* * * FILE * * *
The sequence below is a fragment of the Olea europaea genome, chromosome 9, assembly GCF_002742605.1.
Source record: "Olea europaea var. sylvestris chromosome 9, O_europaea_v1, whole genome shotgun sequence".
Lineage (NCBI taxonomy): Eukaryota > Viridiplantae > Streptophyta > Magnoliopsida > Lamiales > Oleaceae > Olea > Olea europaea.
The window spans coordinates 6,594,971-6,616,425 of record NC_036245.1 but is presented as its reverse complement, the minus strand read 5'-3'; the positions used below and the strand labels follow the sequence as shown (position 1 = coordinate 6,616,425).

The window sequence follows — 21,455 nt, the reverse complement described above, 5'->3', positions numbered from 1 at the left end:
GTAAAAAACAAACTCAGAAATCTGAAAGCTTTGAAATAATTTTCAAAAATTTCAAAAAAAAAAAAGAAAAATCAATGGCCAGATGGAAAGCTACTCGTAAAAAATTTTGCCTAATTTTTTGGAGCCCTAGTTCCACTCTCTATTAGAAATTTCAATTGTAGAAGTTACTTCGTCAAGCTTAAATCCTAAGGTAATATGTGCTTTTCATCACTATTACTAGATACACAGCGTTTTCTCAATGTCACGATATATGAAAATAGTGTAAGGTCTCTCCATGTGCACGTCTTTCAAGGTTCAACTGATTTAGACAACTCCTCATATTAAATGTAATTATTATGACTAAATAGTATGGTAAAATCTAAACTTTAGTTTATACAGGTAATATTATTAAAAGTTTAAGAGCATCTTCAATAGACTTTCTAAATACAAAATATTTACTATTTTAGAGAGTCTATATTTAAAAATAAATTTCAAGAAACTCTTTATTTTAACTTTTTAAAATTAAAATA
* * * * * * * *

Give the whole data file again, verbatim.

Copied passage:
The sequence below is a fragment of the Olea europaea genome, chromosome 9, assembly GCF_002742605.1.
Source record: "Olea europaea var. sylvestris chromosome 9, O_europaea_v1, whole genome shotgun sequence".
Lineage (NCBI taxonomy): Eukaryota > Viridiplantae > Streptophyta > Magnoliopsida > Lamiales > Oleaceae > Olea > Olea europaea.
The window spans coordinates 6,594,971-6,616,425 of record NC_036245.1 but is presented as its reverse complement, the minus strand read 5'-3'; the positions used below and the strand labels follow the sequence as shown (position 1 = coordinate 6,616,425).

The window sequence follows — 21,455 nt, the reverse complement described above, 5'->3', positions numbered from 1 at the left end:
GTAAAAAACAAACTCAGAAATCTGAAAGCTTTGAAATAATTTTCAAAAATTTCAAAAAAAAAAAAGAAAAATCAATGGCCAGATGGAAAGCTACTCGTAAAAAATTTTGCCTAATTTTTTGGAGCCCTAGTTCCACTCTCTATTAGAAATTTCAATTGTAGAAGTTACTTCGTCAAGCTTAAATCCTAAGGTAATATGTGCTTTTCATCACTATTACTAGATACACAGCGTTTTCTCAATGTCACGATATATGAAAATAGTGTAAGGTCTCTCCATGTGCACGTCTTTCAAGGTTCAACTGATTTAGACAACTCCTCATATTAAATGTAATTATTATGACTAAATAGTATGGTAAAATCTAAACTTTAGTTTATACAGGTAATATTATTAAAAGTTTAAGAGCATCTTCAATAGACTTTCTAAATACAAAATATTTACTATTTTAGAGAGTCTATATTTAAAAATAAATTTCAAGAAACTCTTTATTTTAACTTTTTAAAATTAAAATA